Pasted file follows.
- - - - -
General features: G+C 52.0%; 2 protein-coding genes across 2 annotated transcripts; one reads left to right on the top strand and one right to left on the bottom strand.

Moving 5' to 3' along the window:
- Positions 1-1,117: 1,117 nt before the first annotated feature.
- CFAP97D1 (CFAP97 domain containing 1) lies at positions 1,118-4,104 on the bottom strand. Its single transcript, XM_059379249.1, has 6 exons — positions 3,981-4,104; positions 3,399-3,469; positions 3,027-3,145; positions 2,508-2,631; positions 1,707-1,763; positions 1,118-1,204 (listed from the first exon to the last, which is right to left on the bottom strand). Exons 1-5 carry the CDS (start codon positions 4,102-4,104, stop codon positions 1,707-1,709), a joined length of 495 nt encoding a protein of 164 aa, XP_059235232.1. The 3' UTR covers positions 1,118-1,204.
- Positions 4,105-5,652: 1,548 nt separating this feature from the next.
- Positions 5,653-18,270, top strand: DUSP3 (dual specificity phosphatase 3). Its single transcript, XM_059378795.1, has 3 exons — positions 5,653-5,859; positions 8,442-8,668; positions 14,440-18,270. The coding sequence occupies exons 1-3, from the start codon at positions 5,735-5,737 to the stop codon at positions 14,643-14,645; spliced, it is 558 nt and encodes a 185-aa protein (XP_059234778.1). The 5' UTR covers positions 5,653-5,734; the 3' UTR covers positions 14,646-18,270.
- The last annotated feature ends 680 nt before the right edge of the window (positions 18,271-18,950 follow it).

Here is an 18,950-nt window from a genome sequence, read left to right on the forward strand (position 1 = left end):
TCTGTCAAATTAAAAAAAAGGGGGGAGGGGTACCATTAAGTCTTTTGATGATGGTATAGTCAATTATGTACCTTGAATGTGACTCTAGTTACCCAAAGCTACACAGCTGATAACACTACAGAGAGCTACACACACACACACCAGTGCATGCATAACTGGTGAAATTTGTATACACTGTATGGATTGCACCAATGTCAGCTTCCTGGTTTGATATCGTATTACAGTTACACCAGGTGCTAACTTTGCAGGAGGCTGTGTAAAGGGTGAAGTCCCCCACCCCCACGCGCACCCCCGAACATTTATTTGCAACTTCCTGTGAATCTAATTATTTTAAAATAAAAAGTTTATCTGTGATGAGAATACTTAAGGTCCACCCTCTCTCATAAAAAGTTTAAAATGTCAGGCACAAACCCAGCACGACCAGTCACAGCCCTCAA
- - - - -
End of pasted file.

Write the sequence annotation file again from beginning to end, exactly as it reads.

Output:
General features: G+C 52.0%; 2 protein-coding genes across 2 annotated transcripts; one reads left to right on the top strand and one right to left on the bottom strand.

Moving 5' to 3' along the window:
- Positions 1-1,117: 1,117 nt before the first annotated feature.
- CFAP97D1 (CFAP97 domain containing 1) lies at positions 1,118-4,104 on the bottom strand. Its single transcript, XM_059379249.1, has 6 exons — positions 3,981-4,104; positions 3,399-3,469; positions 3,027-3,145; positions 2,508-2,631; positions 1,707-1,763; positions 1,118-1,204 (listed from the first exon to the last, which is right to left on the bottom strand). Exons 1-5 carry the CDS (start codon positions 4,102-4,104, stop codon positions 1,707-1,709), a joined length of 495 nt encoding a protein of 164 aa, XP_059235232.1. The 3' UTR covers positions 1,118-1,204.
- Positions 4,105-5,652: 1,548 nt separating this feature from the next.
- Positions 5,653-18,270, top strand: DUSP3 (dual specificity phosphatase 3). Its single transcript, XM_059378795.1, has 3 exons — positions 5,653-5,859; positions 8,442-8,668; positions 14,440-18,270. The coding sequence occupies exons 1-3, from the start codon at positions 5,735-5,737 to the stop codon at positions 14,643-14,645; spliced, it is 558 nt and encodes a 185-aa protein (XP_059234778.1). The 5' UTR covers positions 5,653-5,734; the 3' UTR covers positions 14,646-18,270.
- The last annotated feature ends 680 nt before the right edge of the window (positions 18,271-18,950 follow it).

Here is an 18,950-nt window from a genome sequence, read left to right on the forward strand (position 1 = left end):
TCTGTCAAATTAAAAAAAAGGGGGGAGGGGTACCATTAAGTCTTTTGATGATGGTATAGTCAATTATGTACCTTGAATGTGACTCTAGTTACCCAAAGCTACACAGCTGATAACACTACAGAGAGCTACACACACACACACCAGTGCATGCATAACTGGTGAAATTTGTATACACTGTATGGATTGCACCAATGTCAGCTTCCTGGTTTGATATCGTATTACAGTTACACCAGGTGCTAACTTTGCAGGAGGCTGTGTAAAGGGTGAAGTCCCCCACCCCCACGCGCACCCCCGAACATTTATTTGCAACTTCCTGTGAATCTAATTATTTTAAAATAAAAAGTTTATCTGTGATGAGAATACTTAAGGTCCACCCTCTCTCATAAAAAGTTTAAAATGTCAGGCACAAACCCAGCACGACCAGTCACAGCCCTCAA